Sea Turtle Friendly
There are seven species of Sea Turtles in the world, all of which are formally designated as Threatened Species. Two species, the Hawksbill and Olive Ridley, are now considered Critically Endangered. Many factors are contributing to a decline in Sea Turtles, including turtle hunting, collection of eggs for food and trade, illegal fishing, pollution by litter and debris, unsustainable fishing methods, and weak law enforcement.
Sea Turtles are poached for their shells, leather, meat, and oil. Poorly planned beach development, lighting choices, and recreation – mainly provided for the benefit of tourism – often interfere with turtle nesting. By partnering with local communities, the travel and hospitality industry, and on-the-ground conservation partners like the Wider Caribbean Sea Turtle Network (WIDECAST – www.widecast.org), Sea Turtle Friendly™ acts to provide new and sustainable livelihood opportunities for coastal communities that might otherwise turn to trade in sea turtle meat, parts or egg poaching, and to reduce other impacts of development and recreational activities.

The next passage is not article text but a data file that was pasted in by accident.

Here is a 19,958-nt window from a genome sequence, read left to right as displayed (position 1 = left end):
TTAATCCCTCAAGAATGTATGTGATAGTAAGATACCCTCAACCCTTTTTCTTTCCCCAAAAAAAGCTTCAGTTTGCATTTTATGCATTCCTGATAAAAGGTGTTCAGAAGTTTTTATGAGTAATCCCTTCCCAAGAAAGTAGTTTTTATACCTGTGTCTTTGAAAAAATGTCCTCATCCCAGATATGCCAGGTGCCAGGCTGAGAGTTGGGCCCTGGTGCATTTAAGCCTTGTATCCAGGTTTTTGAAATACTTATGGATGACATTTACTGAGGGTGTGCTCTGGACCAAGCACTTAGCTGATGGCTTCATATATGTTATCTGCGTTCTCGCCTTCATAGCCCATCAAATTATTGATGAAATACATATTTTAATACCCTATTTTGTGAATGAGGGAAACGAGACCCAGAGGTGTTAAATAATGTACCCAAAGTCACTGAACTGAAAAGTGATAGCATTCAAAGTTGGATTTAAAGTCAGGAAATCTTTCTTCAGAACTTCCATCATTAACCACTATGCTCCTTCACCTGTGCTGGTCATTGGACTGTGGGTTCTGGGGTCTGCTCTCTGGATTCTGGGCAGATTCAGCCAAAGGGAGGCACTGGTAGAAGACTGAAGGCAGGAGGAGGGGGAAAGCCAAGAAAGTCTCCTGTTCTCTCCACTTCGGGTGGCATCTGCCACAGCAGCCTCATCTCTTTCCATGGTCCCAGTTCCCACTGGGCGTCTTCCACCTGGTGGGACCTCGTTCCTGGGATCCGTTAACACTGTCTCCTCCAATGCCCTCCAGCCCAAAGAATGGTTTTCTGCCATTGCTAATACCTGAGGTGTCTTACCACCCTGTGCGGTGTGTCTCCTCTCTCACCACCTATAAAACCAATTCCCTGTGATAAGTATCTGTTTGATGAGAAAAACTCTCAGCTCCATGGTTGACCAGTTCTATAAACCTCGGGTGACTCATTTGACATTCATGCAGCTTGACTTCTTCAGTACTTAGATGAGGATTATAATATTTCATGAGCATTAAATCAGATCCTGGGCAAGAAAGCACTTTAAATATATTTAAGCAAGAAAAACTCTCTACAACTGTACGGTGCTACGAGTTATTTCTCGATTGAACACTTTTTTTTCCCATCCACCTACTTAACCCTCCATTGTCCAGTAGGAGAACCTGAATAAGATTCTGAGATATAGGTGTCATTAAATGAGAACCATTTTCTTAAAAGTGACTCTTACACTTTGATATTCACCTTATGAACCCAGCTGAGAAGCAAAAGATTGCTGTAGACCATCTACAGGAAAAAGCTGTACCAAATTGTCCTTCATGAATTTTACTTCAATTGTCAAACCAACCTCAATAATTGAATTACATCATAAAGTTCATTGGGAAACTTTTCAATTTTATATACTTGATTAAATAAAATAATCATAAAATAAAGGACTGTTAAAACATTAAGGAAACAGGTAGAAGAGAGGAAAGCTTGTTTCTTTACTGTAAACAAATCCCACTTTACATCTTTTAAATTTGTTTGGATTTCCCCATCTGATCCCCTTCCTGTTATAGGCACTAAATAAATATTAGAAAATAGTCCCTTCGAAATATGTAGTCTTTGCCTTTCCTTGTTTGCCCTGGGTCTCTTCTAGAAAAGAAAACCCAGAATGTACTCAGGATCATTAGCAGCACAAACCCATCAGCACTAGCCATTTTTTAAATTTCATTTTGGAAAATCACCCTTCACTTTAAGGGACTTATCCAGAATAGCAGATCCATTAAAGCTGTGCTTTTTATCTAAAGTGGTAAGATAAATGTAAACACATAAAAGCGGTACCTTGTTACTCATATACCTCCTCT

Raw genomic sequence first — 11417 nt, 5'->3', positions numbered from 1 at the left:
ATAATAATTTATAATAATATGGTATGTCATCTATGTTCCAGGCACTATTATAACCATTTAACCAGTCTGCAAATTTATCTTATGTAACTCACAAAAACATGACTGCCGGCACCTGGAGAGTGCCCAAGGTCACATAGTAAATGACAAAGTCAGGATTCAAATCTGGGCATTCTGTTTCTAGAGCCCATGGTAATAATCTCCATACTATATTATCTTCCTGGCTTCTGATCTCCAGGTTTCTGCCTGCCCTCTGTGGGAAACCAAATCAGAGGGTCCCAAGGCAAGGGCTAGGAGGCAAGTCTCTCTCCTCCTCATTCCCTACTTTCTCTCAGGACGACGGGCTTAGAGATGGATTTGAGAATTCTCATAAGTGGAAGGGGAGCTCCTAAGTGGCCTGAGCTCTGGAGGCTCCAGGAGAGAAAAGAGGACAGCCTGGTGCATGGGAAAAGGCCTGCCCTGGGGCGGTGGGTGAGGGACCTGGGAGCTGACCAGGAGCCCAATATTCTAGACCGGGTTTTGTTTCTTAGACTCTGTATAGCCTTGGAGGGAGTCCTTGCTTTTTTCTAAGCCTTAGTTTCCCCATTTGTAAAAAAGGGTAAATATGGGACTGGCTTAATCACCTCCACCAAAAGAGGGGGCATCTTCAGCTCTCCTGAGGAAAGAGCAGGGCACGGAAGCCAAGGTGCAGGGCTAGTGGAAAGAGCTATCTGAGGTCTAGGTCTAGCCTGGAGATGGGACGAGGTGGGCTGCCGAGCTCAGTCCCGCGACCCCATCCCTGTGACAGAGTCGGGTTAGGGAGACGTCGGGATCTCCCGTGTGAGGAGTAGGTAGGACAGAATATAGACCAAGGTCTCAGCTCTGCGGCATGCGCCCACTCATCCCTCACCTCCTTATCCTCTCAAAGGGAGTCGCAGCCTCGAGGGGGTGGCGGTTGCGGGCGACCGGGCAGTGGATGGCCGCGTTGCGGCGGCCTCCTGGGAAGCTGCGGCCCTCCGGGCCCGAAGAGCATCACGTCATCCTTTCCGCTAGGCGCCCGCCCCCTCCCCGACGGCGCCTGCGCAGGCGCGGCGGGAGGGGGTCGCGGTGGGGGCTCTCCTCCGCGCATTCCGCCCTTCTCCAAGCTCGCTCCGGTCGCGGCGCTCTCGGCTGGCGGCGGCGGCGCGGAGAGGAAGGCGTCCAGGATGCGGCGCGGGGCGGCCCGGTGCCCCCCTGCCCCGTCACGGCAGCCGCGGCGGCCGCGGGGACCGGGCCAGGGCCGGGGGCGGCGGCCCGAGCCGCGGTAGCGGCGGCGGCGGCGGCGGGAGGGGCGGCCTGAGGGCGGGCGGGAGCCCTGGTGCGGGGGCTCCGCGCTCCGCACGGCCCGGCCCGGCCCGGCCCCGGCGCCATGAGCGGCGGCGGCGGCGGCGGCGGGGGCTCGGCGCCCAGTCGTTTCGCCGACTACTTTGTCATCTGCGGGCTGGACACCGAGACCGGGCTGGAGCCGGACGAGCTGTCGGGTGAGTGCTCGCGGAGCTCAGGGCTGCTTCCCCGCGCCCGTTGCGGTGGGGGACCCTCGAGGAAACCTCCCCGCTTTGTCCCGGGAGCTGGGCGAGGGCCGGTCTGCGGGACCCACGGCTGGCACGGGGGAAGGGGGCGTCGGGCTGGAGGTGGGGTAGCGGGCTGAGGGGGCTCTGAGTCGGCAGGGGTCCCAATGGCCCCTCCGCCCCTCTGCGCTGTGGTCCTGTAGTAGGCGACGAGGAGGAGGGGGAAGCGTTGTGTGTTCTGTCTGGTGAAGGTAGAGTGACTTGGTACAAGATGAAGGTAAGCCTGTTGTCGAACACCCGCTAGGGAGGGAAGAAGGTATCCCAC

Sea Turtle Friendly™ certification encourages tourism sector operators to take pride in their role as Sea Turtle stewards and in securing a long-term future for the a turtle-based tourism economy. In 2017, the Wildlife Friendly Enterprise Network (WFEN) worked with experts to develop and pilot Sea Turtle Friendly™ standards for lodging and tour operators in the Philippines.
WFEN is currently scoping for program expansion to the Latin American / Caribbean region and beyond.